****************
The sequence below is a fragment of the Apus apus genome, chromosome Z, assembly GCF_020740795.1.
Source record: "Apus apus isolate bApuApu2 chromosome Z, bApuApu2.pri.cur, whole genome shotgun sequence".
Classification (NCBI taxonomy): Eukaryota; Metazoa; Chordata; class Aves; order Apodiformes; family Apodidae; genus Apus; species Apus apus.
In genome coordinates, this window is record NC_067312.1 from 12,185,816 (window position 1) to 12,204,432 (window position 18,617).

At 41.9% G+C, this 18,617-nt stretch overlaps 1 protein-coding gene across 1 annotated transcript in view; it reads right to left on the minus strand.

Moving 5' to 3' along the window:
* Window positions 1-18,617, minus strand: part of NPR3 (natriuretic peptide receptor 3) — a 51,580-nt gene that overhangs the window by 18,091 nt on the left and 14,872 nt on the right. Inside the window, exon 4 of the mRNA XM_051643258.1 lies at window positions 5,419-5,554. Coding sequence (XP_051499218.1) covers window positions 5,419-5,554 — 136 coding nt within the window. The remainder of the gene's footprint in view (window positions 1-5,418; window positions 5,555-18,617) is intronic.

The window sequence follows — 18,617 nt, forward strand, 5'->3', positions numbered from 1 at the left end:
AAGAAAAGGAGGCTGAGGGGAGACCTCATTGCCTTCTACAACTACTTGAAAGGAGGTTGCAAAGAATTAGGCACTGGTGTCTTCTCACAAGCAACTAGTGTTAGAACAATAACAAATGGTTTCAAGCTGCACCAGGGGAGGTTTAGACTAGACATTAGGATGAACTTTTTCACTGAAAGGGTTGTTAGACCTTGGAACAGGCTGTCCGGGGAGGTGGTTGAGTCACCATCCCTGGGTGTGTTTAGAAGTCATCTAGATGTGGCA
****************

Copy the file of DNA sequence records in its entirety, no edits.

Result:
The sequence below is a fragment of the Apus apus genome, chromosome Z, assembly GCF_020740795.1.
Source record: "Apus apus isolate bApuApu2 chromosome Z, bApuApu2.pri.cur, whole genome shotgun sequence".
Classification (NCBI taxonomy): Eukaryota; Metazoa; Chordata; class Aves; order Apodiformes; family Apodidae; genus Apus; species Apus apus.
In genome coordinates, this window is record NC_067312.1 from 12,185,816 (window position 1) to 12,204,432 (window position 18,617).

At 41.9% G+C, this 18,617-nt stretch overlaps 1 protein-coding gene across 1 annotated transcript in view; it reads right to left on the minus strand.

Moving 5' to 3' along the window:
* Window positions 1-18,617, minus strand: part of NPR3 (natriuretic peptide receptor 3) — a 51,580-nt gene that overhangs the window by 18,091 nt on the left and 14,872 nt on the right. Inside the window, exon 4 of the mRNA XM_051643258.1 lies at window positions 5,419-5,554. Coding sequence (XP_051499218.1) covers window positions 5,419-5,554 — 136 coding nt within the window. The remainder of the gene's footprint in view (window positions 1-5,418; window positions 5,555-18,617) is intronic.

The window sequence follows — 18,617 nt, forward strand, 5'->3', positions numbered from 1 at the left end:
AAGAAAAGGAGGCTGAGGGGAGACCTCATTGCCTTCTACAACTACTTGAAAGGAGGTTGCAAAGAATTAGGCACTGGTGTCTTCTCACAAGCAACTAGTGTTAGAACAATAACAAATGGTTTCAAGCTGCACCAGGGGAGGTTTAGACTAGACATTAGGATGAACTTTTTCACTGAAAGGGTTGTTAGACCTTGGAACAGGCTGTCCGGGGAGGTGGTTGAGTCACCATCCCTGGGTGTGTTTAGAAGTCATCTAGATGTGGCA